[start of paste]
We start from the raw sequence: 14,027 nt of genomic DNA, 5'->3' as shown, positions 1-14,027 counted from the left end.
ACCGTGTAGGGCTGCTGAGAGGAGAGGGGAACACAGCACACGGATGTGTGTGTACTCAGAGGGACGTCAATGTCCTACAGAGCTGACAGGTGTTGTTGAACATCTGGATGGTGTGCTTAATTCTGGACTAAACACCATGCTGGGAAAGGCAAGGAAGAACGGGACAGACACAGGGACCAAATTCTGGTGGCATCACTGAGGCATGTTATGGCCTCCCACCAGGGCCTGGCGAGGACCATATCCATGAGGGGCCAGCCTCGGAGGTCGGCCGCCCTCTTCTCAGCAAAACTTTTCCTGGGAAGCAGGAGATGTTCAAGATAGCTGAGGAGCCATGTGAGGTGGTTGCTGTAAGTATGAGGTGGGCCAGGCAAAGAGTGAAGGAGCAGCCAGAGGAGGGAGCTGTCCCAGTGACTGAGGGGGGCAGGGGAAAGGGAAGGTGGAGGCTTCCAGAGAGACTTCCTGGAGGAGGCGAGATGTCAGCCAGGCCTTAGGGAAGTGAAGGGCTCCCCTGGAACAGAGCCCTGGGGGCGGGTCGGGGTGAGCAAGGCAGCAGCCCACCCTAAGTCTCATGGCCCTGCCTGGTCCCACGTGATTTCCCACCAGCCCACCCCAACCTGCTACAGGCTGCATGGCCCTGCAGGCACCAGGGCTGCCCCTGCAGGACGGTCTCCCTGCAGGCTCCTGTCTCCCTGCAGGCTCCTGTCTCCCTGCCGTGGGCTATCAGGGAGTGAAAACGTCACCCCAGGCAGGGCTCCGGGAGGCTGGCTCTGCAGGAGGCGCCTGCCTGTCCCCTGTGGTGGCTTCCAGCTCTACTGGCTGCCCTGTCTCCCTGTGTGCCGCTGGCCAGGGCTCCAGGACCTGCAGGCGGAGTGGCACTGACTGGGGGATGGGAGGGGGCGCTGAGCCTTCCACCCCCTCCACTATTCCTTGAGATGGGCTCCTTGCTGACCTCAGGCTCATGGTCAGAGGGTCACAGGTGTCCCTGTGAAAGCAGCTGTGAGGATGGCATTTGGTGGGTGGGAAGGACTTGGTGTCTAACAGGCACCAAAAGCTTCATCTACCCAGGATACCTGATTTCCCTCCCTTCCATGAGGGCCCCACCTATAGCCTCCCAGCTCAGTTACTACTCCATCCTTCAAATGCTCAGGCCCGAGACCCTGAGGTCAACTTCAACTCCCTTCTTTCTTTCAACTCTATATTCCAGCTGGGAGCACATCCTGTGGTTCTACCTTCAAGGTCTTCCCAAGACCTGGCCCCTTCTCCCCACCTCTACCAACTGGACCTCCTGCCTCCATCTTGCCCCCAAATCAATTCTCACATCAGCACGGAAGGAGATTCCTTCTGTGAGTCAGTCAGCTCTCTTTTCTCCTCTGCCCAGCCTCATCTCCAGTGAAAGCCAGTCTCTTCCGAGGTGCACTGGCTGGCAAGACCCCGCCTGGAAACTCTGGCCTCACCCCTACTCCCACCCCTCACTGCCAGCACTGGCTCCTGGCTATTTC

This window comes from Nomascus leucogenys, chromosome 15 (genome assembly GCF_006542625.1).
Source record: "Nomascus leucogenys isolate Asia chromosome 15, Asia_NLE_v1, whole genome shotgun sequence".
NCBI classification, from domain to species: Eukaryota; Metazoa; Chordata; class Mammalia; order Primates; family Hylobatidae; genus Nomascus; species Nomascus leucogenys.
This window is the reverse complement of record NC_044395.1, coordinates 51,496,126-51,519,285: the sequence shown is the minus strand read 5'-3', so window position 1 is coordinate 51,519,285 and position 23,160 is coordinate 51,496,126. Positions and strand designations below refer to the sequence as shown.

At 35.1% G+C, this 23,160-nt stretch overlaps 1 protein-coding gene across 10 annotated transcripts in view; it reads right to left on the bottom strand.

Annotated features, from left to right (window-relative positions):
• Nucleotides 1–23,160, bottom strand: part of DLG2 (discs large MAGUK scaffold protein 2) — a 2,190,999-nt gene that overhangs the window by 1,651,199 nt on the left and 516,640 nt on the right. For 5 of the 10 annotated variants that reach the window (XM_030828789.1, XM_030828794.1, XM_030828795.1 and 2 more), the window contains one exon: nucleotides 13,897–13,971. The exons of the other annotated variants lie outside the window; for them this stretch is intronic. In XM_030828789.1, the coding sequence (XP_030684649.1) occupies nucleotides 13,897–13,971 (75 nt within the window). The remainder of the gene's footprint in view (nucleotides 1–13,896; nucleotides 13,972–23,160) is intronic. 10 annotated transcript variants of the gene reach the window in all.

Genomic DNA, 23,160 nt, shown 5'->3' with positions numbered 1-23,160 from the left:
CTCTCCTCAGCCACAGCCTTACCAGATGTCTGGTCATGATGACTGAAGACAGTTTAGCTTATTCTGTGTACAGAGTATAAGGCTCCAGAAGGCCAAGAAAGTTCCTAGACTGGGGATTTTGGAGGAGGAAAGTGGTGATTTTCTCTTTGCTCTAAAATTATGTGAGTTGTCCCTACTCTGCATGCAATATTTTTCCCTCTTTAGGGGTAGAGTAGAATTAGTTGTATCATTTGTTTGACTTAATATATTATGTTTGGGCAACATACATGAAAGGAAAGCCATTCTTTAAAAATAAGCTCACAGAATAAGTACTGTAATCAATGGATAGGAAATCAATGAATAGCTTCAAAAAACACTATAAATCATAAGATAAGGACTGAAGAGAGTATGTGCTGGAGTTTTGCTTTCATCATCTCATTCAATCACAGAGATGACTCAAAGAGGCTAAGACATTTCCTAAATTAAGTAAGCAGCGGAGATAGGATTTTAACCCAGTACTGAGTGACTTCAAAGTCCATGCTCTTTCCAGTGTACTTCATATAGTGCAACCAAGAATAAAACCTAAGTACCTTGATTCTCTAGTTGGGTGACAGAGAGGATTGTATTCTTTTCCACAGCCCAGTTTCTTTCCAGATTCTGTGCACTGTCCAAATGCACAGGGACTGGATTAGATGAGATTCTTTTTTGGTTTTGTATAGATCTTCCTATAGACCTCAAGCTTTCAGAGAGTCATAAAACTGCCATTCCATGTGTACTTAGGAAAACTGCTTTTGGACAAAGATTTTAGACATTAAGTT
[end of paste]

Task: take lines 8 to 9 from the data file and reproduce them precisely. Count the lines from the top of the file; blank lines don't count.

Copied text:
Annotated features, from left to right (window-relative positions):
• Nucleotides 1–23,160, bottom strand: part of DLG2 (discs large MAGUK scaffold protein 2) — a 2,190,999-nt gene that overhangs the window by 1,651,199 nt on the left and 516,640 nt on the right. For 5 of the 10 annotated variants that reach the window (XM_030828789.1, XM_030828794.1, XM_030828795.1 and 2 more), the window contains one exon: nucleotides 13,897–13,971. The exons of the other annotated variants lie outside the window; for them this stretch is intronic. In XM_030828789.1, the coding sequence (XP_030684649.1) occupies nucleotides 13,897–13,971 (75 nt within the window). The remainder of the gene's footprint in view (nucleotides 1–13,896; nucleotides 13,972–23,160) is intronic. 10 annotated transcript variants of the gene reach the window in all.